FanPost

The Mercenary Market

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Over half-way through this 2019, the Cardinals find themselves holding onto first place in the Central another day, though wondering if that can continue without an upgrade, probably optimally in the form of a starting pitcher. Well, I guess we can defer to authority and just say ‘pitcher’ if trade whispers hold a Varys-able weight.

With that in mind, I thought I’d take a look at the historical weight of the all-exciting mercenary. In particular, there was some concern that this years contestants would not be ready for the vanguard, would be soft. As I type, Craig Kimbrel is helping the Cubs keep pace with the Cardinals by giving up the lead to those drunkards to the north.

- Uh, this next section got a little out of hand, so you’re welcome to skim to the conclusitory if you’re not a frequenter of Red Baron verse. -

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When I was a child, I was shipped off 1000 miles from home to be trained classically. I wasn’t quite Alexandrian being tutored by Aristotle until becoming a man at 16, then going on to push the boundaries of the known world, but we had quite a few extraordinary minds molding us from 12-15, learning Latin, Greek, Spanish and all kinds of shit.

After returning home, to ‘real life’, and leaning into all the whiplash that society can provide, after about a decade, I found myself restarting once again and, found myself leaning back into classical education once again. I don’t remember what put me on the beat, but I learned that through the Medieval and Renaissance ages, Xenophon’s Anabasis was part of those periods’ classical education.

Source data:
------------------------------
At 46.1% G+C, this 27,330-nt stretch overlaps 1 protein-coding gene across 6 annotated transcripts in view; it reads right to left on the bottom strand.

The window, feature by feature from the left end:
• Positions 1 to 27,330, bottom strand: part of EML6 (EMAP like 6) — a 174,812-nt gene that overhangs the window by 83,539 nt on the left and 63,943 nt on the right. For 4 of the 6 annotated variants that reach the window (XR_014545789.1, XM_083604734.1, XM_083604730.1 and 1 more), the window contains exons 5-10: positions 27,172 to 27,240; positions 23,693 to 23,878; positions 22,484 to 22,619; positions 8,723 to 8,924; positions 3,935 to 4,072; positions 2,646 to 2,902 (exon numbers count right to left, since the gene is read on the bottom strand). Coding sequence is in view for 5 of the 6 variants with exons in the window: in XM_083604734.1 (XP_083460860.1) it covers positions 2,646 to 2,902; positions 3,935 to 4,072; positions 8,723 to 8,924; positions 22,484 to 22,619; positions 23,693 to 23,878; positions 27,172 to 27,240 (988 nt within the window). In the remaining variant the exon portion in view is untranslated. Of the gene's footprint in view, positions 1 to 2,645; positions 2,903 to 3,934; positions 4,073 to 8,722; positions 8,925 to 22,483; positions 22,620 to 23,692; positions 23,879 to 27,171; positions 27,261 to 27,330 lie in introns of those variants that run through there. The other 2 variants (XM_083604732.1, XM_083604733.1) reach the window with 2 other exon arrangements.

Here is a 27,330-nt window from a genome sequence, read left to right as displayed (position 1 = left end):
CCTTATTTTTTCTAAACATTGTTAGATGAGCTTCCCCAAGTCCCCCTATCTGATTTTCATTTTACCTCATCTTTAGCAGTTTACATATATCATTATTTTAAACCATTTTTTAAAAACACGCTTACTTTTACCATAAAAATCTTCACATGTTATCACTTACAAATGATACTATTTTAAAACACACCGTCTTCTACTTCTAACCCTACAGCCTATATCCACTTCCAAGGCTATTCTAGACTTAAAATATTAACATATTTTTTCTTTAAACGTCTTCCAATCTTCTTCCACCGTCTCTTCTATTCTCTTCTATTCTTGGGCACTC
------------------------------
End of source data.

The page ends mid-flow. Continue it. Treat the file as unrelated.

I didn’t buy the series because I thought it would teach me how to live my life or think differently like a logic or philosophy class, or be more productive or cultured. I was just thinking about the layers of history, the fact that not only are you reading an interpretation of some historical events from omg fucking Persia and warriors from the Peloponnesian War, but also getting a taste of what the leaders of later epochs were taught, were reading before they made their feudalistic life and death decisions.

Xenophon’s "Ten Thousand". Yes that’s a pretty cool name that starts with an ‘X’ and that’s the number 10,000, which may or may not be a large number for that day. Some of the later mercenary groups in the articles I looked up were definitely fewer. And Xenophon’s rabble rousers were from the Greek city-state wars, Sparta vs Athens, not the remnants of empirical jousting or conquest. How many excess troops were there? I’m always skeptical of historical battle numbers. A million here, a hundred thousand there. Still, 10,000 sounds like a lot of overflow especially when compared to the numbers from the rest of my list. I guess there were fewer occupations further back in history.

Xenophon’s "Ten Thousand" were opportunists, faced with the unfortunate circumstances of potential unemployment, of a change in their social contract. They were mercenaries that looked at their life-circumstances and decided to make the best of it. I was not able to read the entire series, life got out of hand, I’m pretty sure they got stranded in a warehouse along with most of my possessions and a mid-life milestone around the ole neck (yes I know it’s millstone, but given the pop-politics of the day I feel like bankruptcy is just a road-mark for the soon to be ric… wait, it only works if you were already rich? Fuck.)

I wasn’t able to read the entire series but if I remember correctly, the "Ten Thousand" initially were an example of how even very good mercenaries often face circumstances that are beyond anticipation, beyond means. The survivors though. Well, first all the leaders were murdered. Then our valiant Greeks got harried and chased, starving and barely witting themselves some form of survival, but, the survivors eventually rally around Mr. X and bend their environment more to their will.

(I’d like to take this moment to recommend the board game Scotland Yard in which a group of detectives chase Mr. X around London via Taxi, Bus and Underground… BY ANY MEANS POSSIBLE. Further, I more recently found that having Mr. X be the soberest person and the detectives the drunkier makes a really good game)